On every frontier of Czechoslovakia there’s hunger and dictatorship, sometimes the dictatorship of an occupying power, sometimes of a political party. Very little is left of the Little Entente, which gave Czechoslovakia an outstanding position 20 years ago. The Czechs are on bad terms with the Poles, who are still demanding the district of Těšín, the district which Colonel Beck seized in collaboration with the Germans in 1938. Not surprisingly, the Czechs reject everything connected with Munich [the Munich Agreement of 1938], not merely the surrender of territory to the Germans, but to the Poles as well. The Poles, on their side, carry on agitation about Těšín, I think, to compensate themselves for the loss of territory in the east. And, in fact, in the same way, the Hungarians are demanding a revision of the Slovak frontier, in order, perhaps, to compensate themselves for having got nothing in Transylvania. I don’t think that either the Poles or the Hungarians will get anything for their agitation, but, as long as it goes on, it’s a bar to peaceful cooperation.
At that time, in 1946, it was just when the Sudeten Germans in Czechoslovakia were being expelled. Does Taylor mention that?
GP: “He does. He says it’s impossible now for Germans to remain in Czechoslovakia, given the seven years of totalitarianism that the Czech people have just suffered at the hands of the Germans.”
No one who has seen and heard what the Germans did in this country can doubt that it’s impossible now to keep Germans here as citizens. This terror wasn’t the act of a few SS men. It was really the expression of the spirit of a whole people. The Germans have to go. But that transfer is being organized as decently and as humanely as possible, and all the same the great majority of Czechs don’t like it. They don’t like the whole thing. They feel that it’s a defeat for the principles that they tried to defend, a defeat imposed on them by Hitler, but a defeat all the same. They are ashamed, as we in England were ashamed at many of the methods that we had to use in order to win the war.
In the previous programme in this series, we went back to the weeks just after the liberation of Czechoslovakia in 1945, and we saw how Czechs remained haunted by a fear of Germany. A. J. P. Taylor’s talk reminds us just how huge a factor this was in determining Czechoslovakia’s policy towards both Germany and the Soviet Union in the years just after the war. Taylor says that the Czechs will be willing to pay “any price” not to face a revival of German aggression. Little did most Czechs realize quite how high a price their country would end up paying.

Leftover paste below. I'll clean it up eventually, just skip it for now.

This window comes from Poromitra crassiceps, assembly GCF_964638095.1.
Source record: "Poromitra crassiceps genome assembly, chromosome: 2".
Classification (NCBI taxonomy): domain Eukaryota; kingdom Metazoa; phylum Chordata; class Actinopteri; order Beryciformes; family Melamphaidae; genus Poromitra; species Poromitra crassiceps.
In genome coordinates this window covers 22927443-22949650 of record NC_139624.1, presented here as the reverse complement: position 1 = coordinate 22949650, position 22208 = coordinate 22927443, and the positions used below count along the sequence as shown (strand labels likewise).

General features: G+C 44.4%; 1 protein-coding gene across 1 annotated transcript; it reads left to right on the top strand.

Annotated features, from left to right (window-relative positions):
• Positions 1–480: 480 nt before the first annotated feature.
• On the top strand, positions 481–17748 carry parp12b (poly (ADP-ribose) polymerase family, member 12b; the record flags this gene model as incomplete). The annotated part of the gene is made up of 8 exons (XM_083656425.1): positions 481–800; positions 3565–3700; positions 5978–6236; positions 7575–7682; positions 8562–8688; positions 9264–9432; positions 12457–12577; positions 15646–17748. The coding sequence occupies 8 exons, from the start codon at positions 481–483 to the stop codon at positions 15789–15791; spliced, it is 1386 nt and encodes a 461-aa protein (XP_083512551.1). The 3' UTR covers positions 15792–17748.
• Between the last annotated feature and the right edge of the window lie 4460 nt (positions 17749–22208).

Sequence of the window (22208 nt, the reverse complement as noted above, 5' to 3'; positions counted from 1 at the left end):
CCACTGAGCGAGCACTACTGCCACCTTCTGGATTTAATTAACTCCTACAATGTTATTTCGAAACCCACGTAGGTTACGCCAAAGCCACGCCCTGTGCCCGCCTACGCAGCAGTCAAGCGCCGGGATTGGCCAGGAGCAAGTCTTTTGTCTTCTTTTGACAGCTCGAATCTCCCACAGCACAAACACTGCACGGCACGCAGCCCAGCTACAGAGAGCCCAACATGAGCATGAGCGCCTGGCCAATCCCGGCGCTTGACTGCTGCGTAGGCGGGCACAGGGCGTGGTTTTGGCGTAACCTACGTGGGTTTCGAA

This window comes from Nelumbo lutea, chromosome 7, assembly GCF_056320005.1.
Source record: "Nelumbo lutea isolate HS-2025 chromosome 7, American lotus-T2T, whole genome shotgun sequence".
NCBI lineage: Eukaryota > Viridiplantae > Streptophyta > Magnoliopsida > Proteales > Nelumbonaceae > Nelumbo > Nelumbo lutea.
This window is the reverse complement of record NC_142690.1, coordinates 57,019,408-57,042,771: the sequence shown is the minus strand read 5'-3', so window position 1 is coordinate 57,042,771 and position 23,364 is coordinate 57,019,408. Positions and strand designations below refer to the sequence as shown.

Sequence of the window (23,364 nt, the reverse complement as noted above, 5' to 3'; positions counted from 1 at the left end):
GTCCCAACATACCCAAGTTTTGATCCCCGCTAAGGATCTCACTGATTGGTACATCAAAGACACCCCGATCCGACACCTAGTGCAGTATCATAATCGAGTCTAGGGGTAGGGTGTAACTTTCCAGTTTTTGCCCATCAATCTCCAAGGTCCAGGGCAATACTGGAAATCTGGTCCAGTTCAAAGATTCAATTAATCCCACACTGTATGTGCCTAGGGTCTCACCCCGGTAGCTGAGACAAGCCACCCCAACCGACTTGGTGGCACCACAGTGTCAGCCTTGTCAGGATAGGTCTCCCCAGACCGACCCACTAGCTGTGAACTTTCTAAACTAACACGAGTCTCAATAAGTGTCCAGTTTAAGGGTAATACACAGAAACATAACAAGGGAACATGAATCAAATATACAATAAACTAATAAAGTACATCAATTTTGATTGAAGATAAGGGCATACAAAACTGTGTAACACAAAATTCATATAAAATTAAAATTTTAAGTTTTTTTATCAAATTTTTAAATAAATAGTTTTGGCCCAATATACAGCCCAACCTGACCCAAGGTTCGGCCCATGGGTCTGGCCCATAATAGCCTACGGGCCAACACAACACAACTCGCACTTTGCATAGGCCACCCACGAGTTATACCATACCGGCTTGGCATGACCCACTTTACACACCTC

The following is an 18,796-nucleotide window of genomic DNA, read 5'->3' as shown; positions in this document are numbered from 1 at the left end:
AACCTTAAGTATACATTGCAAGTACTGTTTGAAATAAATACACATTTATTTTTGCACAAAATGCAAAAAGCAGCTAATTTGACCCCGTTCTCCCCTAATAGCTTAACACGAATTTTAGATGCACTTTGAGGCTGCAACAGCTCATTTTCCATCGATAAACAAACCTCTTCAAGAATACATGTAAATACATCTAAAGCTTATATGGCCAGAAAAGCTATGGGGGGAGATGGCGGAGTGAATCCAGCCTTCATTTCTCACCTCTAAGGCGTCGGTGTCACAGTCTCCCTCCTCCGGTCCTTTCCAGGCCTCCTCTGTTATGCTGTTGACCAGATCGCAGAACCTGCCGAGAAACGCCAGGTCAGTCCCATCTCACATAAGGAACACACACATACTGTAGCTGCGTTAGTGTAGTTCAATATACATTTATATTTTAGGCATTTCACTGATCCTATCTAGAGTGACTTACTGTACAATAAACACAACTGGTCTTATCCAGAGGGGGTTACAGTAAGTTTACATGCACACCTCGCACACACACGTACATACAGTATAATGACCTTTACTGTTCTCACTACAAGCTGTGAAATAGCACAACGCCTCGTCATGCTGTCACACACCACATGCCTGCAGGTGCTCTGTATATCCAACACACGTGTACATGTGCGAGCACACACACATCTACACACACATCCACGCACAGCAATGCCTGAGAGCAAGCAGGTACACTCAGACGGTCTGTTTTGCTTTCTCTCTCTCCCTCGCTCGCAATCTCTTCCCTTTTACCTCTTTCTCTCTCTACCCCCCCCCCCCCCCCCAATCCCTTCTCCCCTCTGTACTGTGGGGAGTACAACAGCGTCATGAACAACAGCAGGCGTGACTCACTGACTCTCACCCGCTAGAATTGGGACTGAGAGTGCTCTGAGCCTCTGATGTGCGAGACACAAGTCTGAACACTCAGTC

One terrible shadow hangs over the land. It comes into people’s lives, it takes away any real feeling of security, and that shadow is the problem of Germany. The Czechs have had seven years of German occupation and they will pay any price not to have it again. That’s the reason for the Russian alliance, which is supported by everyone in the country, of whatever class or whatever party. As the prime minister said in his speech the other day, the Russian alliance is for us not just a question of safety but even of existence. If a Great Germany is ever restored, Czech democracy and Czech independence will again be lost.
The Czechs are at a loss to understand the policy of Great Britain and the United States. They feel that in the anxiety to feed the Germans and make them capable of standing on their own feet, the real German problem is being forgotten. If the Western powers really care for democracy east of the Rhine, they must end for good and all the possibility of a new German aggression. Democracy can only flourish in conditions of security. Czechoslovak democracy will only survive if the shadow of Germany is removed forever. It seems to me it’s up to us, democratic countries of the West, not to let this democratic people down for a second time.
The irony of Taylor’s words is enormous. The events of the following few years were to show that dictatorship is not a matter of the DNA of a particular nation. Germany changed, and by a tragic irony, it was the Soviet Union, the country that had sacrificed more than any other for the liberation of Czechoslovakia, that was to deprive the country of the pluralist democracy so much praised by Taylor.
Just eighteen months after the British historian’s visit to Czechoslovakia, on 25 February 1948, the Communist Party leader and Prime Minister Klement Gottwald staged what amounted to a bloodless coup, pushing non-communist ministers out of the government and ultimately leaving President Edvard Beneš with no choice but to resign. None of this would have been possible without the conspicuous behind-the-scenes support of Stalin’s Soviet Union and its agents in Czechoslovakia. By May 1948, Czechoslovakia had a new constitution, defining the country as a “people’s democracy under the leadership of the Communist Party”.